First you need to find your wall studs, once you locate them put your level across and make sure she's even. Then screw it tight to the studs, on the top and bottom supports. Do the same with the other box and even drive a few screws were the boxes meet to secure them together.
Next comes the tops!
Step 4: Let's Top It Off!
Ok! Now for some lids, what you want to do is measure your total width of the seat and with your table saw rip the 4x8' plywood sheet to that width in my case this turned out two 18" boards.
Then take the two boards you just made and cut them to the length of your bench, now you're going to have to rip these pieces one more time to make the lids hinged.
This time take the two boards that are now cut to length and width, and take cut a piece off them the with of the back 2x4.
Then comes the fun part of screwing all the small screws in the hinges, I found it easier to screw them all in both pieces of plywood starting with the small strip first. Good thing I had a helper for this part and yes we actually used one of his toy clamps to hold the piece upright.
If your hinges are too long you can cut them to size, I used a pair of tin metal snips but you can use a hack saw or Dremel tool with a cutting bit.
Now that your all hinged up time to secure these to the back 2x4 with some standard wood screws and WHAM! you got a lid, that's also the sound they make crashing shut and usually followed by crying which is why I left a small space to put some of that weather stripping foam to help protect little fingers.
Let's move along now to the boarding up and finishing.
Step 5: Closing It Up
Now that we're framed up and topped off we shall be moving onto the enclosing of our storage seating.
First measure up the height on each face and rip the piece of paneling to that height with the table saw, then measure the length of each face and cut them to fit.
Mount the boards to the frame with finishing nails, don't be shy with the nails just don't get them to long so they stick out on the inside. When putting these up you may notice the corners aren't perfectly square that's fine this shall get fixed in the next step, which involves the framing and finishing of the bench.
Step 6: Frame Your Top and Bottom
We now get to frame in the top and bottom of our seating with the 1x3's to finish off the look, first we shall do the top.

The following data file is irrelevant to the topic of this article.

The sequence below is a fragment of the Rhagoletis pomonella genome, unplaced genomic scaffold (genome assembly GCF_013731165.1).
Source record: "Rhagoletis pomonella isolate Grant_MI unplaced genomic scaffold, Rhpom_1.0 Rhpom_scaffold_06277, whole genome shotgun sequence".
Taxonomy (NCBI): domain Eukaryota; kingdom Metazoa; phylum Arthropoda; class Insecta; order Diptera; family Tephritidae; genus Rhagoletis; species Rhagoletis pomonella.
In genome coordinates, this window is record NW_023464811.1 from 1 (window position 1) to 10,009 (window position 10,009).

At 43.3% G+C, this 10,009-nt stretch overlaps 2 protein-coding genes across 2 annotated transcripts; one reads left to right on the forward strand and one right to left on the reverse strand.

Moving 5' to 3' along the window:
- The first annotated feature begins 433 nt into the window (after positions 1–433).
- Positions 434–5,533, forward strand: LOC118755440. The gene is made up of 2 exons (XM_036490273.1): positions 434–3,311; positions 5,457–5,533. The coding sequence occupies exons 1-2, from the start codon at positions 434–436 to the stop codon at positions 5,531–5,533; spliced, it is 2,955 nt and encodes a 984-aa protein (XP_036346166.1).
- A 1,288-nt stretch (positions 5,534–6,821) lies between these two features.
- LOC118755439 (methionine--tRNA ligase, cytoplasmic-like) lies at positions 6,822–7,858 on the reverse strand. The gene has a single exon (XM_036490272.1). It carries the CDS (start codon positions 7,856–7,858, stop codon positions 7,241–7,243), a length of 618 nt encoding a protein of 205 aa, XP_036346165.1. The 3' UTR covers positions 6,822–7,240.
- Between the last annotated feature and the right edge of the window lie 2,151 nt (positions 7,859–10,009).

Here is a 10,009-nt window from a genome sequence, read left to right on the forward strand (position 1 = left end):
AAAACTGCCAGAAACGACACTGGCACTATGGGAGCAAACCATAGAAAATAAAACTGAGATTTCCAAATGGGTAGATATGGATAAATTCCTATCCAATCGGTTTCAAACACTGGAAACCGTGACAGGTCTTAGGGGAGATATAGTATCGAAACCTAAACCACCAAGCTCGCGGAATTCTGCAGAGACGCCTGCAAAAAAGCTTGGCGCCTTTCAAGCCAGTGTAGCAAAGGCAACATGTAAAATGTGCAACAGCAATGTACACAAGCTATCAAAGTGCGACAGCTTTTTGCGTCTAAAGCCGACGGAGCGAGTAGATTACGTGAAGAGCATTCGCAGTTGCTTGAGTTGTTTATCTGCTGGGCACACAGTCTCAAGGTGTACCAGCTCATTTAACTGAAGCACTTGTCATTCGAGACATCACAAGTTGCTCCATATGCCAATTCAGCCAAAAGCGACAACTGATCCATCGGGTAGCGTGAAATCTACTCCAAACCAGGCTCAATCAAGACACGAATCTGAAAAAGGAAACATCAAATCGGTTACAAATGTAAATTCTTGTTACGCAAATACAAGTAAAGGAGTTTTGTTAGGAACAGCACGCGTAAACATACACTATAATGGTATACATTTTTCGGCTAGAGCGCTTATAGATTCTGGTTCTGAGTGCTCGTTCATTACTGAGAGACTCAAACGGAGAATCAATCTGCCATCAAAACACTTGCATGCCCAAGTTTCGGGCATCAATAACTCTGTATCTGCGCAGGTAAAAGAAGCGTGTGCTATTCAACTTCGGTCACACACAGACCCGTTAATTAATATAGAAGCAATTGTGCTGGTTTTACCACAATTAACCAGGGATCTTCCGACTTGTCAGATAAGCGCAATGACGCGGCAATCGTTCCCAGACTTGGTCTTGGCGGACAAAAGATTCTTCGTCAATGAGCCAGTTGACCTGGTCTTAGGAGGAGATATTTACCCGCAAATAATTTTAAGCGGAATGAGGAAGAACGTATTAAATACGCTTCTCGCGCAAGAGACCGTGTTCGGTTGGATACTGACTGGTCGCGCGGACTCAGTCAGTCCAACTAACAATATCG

What you want to do is to put the 1x3 even with the lid so that it has a nice finish, this is also when you need to decide on what ends to show with the 1x3. I went with the butt ends showing up on the inside of the table, if your handy or want a cleaner look you could cut the ends at 45 degree angles so they meet up like baseboard trims.
Secure the pieces once you get them to where you would like them and with finishing nails,
Step 7: Putting in Your Upright Pieces Aaaannnddd Done!
All that we have left to do is measure up the distance between the top and bottom 1x3's, that will give us the length for the small 1x3 pieces we're going to put in between to finish off the box look.
Once you get your pieces cut start by putting in the corner ones that way you get to make a nice finish and maybe cover up some un-square paneling you hung up previously like you see on the corner of the first picture in this step.
With your corners and end pieces in your going to want to measure out the distance and divide that number by however many squares you want, there is nothing structural about these at all they are just for show!
This completes the wood working portion of our benches, once we paint the paneling white we will be painting these benches white with black borders.
CONGRATULATIONS!!! you just completed your new solid corner bench seat and gained a lot of storage space!
Let me know what you think in the comment section, if you have any questions don't hesitate to message me and I'll gladly answer as best as I can.